How pugnacious the robin is! With what spunk and spirit he defends himself against his enemies! Every spring I see the robins mobbing the blue jays that go sneaking through the trees looking for eggs. The crow blackbirds nest in my evergreens, and there is perpetual war between them and the robins. The blackbirds devour the robins' eggs, and the robins never cease to utter their protest, often backing it up with blows. I saw two robins attack a young blackbird in the air, and they tweaked out his feathers at a lively rate.
One spring a pack of robins killed a cuckoo near me that they found robbing a nest. I did not witness the killing, but I have cross-questioned a number of people who did see it, and I am convinced of the fact. They set upon him when he was on the robin's nest, and left him so bruised and helpless beneath it that he soon died. It was the first intimation I had ever had that the cuckoo devoured the eggs of other birds.
Two other well-authenticated cases have come to my knowledge of robins killing cuckoos (the black-billed) in May. The robin knows its enemies, and it is quite certain, I think, that the cuckoo is one of them.
What a hustler the robin is! No wonder he gets on in the world. He is early, he is handy, he is adaptive, he is tenacious. Before the leaves are out in April the female begins her nest, concealing it as much as she can in a tree-crotch, or placing it under a shed or porch, or even under an overhanging bank upon the ground. One spring a robin built her nest upon the ladder that was hung up beneath the eaves of the wagon-shed. Having occasion to use the ladder, we placed the nest on a box that stood beneath it. The robin was disturbed at first, but soon went on with her incubating in the new and more exposed position. The same spring one built her nest upon a beam in a half-finished fruit house, going out and in through the unshingled roof. One day, just as the eggs were hatched, we completed the roof, and kept up a hammering about the place till near night; the mother robin scolded a good deal, but she did not desert her young, and soon found her way in and out the door.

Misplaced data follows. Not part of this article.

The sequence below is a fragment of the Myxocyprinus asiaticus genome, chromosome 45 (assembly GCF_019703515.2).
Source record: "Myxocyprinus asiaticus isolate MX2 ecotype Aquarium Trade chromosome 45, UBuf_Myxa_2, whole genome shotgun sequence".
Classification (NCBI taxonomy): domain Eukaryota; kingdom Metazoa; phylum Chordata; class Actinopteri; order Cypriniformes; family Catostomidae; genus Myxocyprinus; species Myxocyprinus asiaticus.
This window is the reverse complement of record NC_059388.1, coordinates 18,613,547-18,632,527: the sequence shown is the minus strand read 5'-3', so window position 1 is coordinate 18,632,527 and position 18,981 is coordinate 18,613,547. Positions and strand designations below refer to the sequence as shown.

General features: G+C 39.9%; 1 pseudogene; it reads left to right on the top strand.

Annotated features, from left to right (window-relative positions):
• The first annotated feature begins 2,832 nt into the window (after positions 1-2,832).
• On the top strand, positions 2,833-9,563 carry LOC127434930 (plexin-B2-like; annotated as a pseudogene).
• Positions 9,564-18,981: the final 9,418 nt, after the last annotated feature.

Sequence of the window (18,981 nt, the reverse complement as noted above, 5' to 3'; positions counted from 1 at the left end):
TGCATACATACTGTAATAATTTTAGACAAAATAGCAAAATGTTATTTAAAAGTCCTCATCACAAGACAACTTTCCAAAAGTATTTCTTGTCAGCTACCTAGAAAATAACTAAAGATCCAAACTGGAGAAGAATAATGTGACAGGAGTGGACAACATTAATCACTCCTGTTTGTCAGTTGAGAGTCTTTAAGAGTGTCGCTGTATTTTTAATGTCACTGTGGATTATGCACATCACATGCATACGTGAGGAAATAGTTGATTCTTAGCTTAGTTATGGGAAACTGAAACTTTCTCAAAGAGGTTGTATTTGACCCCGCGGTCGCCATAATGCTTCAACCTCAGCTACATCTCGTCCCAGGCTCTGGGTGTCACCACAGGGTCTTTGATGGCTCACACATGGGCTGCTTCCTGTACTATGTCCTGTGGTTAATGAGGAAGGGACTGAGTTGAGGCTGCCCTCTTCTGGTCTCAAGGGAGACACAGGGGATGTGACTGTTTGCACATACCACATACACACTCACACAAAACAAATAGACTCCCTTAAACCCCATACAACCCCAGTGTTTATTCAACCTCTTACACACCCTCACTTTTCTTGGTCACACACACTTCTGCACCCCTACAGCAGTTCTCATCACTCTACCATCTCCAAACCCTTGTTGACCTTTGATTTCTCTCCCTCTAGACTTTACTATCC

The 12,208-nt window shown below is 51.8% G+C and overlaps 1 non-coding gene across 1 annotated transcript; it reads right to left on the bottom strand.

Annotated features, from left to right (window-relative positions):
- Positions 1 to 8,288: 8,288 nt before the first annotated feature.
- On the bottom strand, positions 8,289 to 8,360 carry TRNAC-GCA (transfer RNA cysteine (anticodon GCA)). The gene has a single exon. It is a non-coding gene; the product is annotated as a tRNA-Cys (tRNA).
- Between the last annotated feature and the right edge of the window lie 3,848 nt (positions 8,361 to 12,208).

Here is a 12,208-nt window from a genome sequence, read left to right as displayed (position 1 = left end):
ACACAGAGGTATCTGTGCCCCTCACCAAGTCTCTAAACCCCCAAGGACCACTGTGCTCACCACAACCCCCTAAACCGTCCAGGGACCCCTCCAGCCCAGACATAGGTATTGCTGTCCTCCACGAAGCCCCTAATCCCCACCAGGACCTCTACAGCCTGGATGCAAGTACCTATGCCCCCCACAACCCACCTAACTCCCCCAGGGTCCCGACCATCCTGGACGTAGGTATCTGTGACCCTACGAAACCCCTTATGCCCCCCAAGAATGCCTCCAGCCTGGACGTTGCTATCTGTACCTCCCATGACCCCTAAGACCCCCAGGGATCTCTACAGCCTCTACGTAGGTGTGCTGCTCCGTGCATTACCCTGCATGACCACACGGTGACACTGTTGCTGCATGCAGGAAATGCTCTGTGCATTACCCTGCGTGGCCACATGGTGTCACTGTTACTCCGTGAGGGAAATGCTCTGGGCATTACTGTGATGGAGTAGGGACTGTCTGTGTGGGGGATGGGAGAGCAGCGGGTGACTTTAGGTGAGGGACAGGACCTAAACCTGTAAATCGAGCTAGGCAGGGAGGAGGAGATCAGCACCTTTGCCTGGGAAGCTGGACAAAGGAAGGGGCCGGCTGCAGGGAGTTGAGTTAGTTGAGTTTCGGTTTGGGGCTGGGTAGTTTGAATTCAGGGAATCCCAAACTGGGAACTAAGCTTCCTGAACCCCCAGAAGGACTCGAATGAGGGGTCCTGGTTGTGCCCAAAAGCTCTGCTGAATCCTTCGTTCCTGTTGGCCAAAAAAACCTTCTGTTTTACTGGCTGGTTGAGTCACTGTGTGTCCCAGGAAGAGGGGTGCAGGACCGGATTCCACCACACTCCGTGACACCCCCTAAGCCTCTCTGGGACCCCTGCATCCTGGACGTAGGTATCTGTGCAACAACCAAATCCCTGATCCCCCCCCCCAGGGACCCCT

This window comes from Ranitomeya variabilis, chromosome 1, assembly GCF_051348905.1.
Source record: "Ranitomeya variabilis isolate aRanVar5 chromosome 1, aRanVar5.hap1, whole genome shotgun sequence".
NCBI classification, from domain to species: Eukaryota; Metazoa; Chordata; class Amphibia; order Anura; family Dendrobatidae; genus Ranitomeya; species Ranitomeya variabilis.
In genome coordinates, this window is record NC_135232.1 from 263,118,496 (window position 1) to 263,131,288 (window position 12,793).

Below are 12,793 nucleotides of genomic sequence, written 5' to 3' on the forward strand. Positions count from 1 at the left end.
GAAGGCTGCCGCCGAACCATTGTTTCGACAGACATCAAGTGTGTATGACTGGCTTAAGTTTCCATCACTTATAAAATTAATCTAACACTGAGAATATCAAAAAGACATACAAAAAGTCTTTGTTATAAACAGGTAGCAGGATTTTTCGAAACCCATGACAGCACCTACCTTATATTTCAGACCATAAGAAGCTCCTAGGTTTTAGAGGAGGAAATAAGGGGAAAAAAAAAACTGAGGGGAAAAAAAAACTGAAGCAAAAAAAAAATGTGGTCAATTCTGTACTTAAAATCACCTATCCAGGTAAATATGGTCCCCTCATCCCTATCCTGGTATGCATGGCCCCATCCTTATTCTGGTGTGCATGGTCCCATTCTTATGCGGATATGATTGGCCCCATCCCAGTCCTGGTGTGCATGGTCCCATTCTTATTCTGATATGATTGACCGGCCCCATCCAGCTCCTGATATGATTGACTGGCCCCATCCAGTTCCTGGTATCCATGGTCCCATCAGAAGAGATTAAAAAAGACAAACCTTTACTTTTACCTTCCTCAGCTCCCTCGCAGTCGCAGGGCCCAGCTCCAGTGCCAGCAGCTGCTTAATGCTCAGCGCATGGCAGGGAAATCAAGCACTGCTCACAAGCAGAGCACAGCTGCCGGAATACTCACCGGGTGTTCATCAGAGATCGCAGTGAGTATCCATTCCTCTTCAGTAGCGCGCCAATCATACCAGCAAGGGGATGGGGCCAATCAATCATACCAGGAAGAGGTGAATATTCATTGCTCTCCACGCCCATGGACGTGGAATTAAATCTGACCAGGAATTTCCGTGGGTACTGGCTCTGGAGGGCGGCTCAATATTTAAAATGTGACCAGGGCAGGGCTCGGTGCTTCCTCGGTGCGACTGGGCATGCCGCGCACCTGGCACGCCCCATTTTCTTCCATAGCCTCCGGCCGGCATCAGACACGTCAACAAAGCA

If a robin makes up her mind to build upon your porch, and you make up your mind that you do not want her there, there is likely to be considerable trouble on both sides before the matter is settled. The robin gets the start of you in the morning, and has her heap of dry grass and straws in place before the jealous broom is stirring, and she persists after you have cleaned out her rubbish half a dozen times. Before you have discouraged her, you may have to shunt her off of every plate or other "coign of vantage" with boards or shingles. A strenuous bird indeed, and a hustler.
VIII. THE CROW
One very cold winter's morning, after a fall of nearly two feet of snow, as I came out of my door three crows were perched in an apple tree but a few rods away. One of them uttered a peculiar caw as they saw me, but they did not fly away. It was not the usual high-keyed note of alarm. It may have meant "Look out!" yet it seemed to me like the asking of alms: "Here we are, three hungry neighbors of yours; give us food." So I brought out the entrails and legs of a chicken, and placed them upon the snow. The crows very soon discovered what I had done, and with the usual suspicious movement of the closed wings which has the effect of emphasizing the birds' alertness, approached and devoured the food or carried it away. But there, was not the least strife or dispute among them over the food. Indeed, each seemed ready to give precedence to the others. In fact, the crow is a courtly, fine-mannered bird. Birds of prey will rend one another over their food; even buzzards will make some show of mauling one another with their wings; but I have yet to see anything of the kind with that gentle freebooter, the crow. Yet suspicion is his dominant trait. Anything that looks like design puts him on his guard. The simplest device in a cornfield usually suffices to keep him away. He suspects a trap. His wit is not deep, but it is quick, and ever on the alert.
One of our natural history romancers makes the crows flock in June. But the truth is, they do not flock till September. Through the summer the different families keep pretty well together. You may see the old ones with their young foraging about the fields, the young often being fed by their parents.